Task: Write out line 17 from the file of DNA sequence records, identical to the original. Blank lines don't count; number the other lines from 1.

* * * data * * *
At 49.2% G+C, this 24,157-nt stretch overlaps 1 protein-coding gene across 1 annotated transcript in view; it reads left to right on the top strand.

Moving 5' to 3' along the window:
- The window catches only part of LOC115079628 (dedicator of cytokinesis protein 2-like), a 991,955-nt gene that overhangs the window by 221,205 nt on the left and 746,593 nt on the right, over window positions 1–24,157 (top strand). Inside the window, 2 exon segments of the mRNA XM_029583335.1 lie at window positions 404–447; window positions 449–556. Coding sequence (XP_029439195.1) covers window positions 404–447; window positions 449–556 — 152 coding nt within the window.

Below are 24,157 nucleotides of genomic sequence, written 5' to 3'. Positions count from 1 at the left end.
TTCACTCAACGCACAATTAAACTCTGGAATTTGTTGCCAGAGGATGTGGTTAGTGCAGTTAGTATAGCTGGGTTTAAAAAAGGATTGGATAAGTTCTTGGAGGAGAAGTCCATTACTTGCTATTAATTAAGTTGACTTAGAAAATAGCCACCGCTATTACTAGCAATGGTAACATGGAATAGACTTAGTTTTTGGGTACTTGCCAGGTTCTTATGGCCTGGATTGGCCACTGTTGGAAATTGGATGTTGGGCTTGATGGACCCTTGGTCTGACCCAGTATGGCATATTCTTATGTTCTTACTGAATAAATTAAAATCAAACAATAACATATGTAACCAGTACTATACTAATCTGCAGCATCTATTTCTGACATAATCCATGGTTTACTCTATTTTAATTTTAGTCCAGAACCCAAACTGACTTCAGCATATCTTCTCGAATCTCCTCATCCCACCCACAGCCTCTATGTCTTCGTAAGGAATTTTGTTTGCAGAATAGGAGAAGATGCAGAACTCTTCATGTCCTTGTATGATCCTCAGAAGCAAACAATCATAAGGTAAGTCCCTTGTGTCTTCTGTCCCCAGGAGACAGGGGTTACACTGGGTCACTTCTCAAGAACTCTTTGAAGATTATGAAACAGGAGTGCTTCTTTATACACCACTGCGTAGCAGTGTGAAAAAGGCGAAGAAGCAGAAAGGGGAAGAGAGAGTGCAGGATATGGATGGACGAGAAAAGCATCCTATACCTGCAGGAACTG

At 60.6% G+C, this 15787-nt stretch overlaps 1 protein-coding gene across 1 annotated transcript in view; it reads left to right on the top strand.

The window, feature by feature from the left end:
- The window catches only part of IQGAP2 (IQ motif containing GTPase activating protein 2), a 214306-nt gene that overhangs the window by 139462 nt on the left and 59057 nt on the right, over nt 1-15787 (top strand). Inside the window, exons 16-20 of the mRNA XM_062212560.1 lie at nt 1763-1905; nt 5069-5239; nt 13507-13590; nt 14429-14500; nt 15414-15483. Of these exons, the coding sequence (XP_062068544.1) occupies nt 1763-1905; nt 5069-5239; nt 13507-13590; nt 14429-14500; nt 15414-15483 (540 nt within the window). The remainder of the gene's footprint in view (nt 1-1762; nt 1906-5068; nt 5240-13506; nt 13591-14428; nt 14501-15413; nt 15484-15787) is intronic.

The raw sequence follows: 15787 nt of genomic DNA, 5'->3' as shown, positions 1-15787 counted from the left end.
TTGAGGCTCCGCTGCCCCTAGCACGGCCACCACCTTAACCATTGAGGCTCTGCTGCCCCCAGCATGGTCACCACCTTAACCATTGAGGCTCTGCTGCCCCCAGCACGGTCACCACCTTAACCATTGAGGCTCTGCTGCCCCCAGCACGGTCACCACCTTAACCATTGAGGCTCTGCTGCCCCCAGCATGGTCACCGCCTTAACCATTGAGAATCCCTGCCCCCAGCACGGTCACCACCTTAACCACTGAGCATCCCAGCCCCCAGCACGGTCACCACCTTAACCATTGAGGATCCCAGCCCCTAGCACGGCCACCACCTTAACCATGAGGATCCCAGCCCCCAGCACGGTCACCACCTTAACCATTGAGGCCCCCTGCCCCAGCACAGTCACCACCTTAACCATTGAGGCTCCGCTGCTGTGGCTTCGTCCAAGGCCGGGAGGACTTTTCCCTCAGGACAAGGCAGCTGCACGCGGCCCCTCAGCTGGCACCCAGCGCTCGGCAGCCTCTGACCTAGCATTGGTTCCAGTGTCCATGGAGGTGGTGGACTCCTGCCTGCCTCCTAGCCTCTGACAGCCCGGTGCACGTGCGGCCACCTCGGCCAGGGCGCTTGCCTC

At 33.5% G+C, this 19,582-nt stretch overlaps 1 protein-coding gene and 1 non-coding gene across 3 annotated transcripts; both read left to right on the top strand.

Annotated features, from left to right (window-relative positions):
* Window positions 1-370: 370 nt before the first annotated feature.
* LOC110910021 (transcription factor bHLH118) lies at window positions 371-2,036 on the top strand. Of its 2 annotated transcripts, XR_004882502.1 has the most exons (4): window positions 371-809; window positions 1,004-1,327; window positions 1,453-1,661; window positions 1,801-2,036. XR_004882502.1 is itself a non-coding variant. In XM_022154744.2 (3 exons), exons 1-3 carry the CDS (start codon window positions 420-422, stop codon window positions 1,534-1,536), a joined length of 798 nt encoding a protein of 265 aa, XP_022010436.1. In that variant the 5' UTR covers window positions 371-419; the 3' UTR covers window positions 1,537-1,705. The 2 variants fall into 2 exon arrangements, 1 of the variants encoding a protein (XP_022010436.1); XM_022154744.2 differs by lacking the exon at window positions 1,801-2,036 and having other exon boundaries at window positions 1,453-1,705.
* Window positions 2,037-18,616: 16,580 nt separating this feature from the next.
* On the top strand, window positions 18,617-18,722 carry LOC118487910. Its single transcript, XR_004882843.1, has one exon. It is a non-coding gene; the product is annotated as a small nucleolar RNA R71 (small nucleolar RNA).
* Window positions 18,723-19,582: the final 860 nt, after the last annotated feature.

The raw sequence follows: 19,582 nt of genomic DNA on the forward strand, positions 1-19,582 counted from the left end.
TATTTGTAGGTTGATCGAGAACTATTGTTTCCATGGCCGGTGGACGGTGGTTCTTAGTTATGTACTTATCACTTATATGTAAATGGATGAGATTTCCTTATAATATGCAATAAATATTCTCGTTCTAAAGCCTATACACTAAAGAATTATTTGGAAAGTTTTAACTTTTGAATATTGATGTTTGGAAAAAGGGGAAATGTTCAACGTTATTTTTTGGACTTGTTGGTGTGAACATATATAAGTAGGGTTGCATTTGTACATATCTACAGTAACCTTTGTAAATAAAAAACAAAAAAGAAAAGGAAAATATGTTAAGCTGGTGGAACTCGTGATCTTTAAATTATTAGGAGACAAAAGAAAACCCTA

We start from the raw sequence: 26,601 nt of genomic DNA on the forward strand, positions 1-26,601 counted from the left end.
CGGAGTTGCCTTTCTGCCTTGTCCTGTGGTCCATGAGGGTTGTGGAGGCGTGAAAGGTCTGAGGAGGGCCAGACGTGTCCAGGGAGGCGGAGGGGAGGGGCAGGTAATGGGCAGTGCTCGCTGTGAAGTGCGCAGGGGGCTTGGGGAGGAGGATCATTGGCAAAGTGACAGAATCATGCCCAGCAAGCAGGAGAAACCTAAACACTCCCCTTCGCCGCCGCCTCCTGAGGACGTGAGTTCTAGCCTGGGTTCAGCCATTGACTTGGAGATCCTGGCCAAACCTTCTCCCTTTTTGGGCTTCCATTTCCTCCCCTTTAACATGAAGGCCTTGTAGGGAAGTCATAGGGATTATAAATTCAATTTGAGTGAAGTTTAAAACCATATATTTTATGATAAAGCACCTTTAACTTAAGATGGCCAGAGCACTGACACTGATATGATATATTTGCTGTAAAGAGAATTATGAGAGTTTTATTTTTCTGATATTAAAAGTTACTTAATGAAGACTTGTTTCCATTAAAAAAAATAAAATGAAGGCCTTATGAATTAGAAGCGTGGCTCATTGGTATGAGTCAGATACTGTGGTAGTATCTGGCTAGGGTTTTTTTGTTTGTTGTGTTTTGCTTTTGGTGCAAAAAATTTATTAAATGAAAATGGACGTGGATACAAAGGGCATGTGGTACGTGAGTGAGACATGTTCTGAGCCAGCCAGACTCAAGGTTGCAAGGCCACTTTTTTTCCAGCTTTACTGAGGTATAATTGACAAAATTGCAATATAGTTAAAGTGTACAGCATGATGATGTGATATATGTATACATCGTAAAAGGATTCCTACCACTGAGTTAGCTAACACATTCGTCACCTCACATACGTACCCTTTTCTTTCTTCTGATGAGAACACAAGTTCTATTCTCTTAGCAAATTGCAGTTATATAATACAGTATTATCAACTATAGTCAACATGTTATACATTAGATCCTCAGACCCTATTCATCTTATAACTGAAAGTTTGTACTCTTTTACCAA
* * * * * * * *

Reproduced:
* Window positions 18,723-19,582: the final 860 nt, after the last annotated feature.